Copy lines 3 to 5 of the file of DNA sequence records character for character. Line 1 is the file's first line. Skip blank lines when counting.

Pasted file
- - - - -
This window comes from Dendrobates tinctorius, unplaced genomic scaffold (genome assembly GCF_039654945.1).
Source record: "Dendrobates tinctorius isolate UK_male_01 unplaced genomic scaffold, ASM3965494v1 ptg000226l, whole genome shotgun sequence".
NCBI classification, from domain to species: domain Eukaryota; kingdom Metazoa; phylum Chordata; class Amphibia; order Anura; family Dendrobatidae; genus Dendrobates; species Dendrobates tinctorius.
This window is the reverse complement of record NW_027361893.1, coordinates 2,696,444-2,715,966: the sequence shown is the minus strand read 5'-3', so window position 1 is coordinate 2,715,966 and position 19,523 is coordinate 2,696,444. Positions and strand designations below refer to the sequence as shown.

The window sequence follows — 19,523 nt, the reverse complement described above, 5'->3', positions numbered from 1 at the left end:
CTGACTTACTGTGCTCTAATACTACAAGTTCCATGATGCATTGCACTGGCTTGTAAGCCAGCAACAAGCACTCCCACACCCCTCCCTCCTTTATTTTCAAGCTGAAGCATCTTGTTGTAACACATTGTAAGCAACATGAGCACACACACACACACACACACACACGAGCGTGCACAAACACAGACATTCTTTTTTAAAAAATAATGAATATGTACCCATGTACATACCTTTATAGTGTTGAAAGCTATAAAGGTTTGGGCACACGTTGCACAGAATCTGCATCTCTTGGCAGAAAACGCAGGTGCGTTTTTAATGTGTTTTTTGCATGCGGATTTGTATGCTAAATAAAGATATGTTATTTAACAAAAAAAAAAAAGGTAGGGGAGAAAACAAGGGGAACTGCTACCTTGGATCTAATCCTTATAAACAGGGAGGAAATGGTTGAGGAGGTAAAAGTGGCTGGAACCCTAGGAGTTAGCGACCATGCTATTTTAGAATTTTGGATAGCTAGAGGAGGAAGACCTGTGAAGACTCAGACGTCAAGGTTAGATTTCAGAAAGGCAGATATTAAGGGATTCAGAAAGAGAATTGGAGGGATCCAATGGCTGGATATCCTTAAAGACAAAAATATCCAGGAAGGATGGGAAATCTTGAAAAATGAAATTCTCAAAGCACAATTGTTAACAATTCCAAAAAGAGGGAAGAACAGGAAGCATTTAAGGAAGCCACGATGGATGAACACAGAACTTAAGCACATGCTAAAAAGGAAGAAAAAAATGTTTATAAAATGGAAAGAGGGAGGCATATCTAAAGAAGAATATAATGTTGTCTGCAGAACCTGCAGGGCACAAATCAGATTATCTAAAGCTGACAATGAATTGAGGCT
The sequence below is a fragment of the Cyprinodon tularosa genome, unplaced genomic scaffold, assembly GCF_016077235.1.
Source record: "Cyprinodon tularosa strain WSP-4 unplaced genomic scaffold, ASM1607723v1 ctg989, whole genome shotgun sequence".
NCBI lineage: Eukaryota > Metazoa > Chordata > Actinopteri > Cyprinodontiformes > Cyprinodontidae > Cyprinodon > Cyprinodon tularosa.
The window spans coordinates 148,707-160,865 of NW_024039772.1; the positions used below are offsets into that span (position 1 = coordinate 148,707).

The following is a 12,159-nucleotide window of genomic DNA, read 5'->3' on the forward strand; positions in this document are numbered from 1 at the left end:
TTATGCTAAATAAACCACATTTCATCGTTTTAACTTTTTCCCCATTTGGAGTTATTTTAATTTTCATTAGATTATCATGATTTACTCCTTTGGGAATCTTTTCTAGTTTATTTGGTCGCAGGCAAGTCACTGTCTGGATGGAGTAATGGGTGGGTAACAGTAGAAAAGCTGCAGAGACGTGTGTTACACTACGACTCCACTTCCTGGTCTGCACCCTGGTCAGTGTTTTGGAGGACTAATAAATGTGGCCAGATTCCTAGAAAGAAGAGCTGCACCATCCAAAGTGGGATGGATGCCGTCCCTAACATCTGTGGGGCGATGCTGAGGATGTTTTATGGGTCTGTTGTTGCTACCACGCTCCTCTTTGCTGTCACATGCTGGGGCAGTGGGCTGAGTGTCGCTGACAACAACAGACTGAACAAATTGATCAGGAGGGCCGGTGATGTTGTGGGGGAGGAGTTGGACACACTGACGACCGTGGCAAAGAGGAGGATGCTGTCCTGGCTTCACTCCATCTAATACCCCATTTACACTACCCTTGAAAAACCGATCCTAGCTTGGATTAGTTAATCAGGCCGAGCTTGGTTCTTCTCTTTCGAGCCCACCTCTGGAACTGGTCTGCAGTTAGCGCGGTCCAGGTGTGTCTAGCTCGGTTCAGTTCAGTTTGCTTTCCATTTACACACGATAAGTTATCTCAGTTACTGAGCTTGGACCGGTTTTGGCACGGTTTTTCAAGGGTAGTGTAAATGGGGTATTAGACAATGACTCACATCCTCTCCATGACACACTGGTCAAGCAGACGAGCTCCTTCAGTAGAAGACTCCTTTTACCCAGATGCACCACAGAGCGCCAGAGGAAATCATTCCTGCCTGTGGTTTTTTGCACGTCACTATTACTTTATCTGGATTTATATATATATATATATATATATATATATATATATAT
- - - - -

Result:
NCBI classification, from domain to species: domain Eukaryota; kingdom Metazoa; phylum Chordata; class Amphibia; order Anura; family Dendrobatidae; genus Dendrobates; species Dendrobates tinctorius.
This window is the reverse complement of record NW_027361893.1, coordinates 2,696,444-2,715,966: the sequence shown is the minus strand read 5'-3', so window position 1 is coordinate 2,715,966 and position 19,523 is coordinate 2,696,444. Positions and strand designations below refer to the sequence as shown.

The window sequence follows — 19,523 nt, the reverse complement described above, 5'->3', positions numbered from 1 at the left end: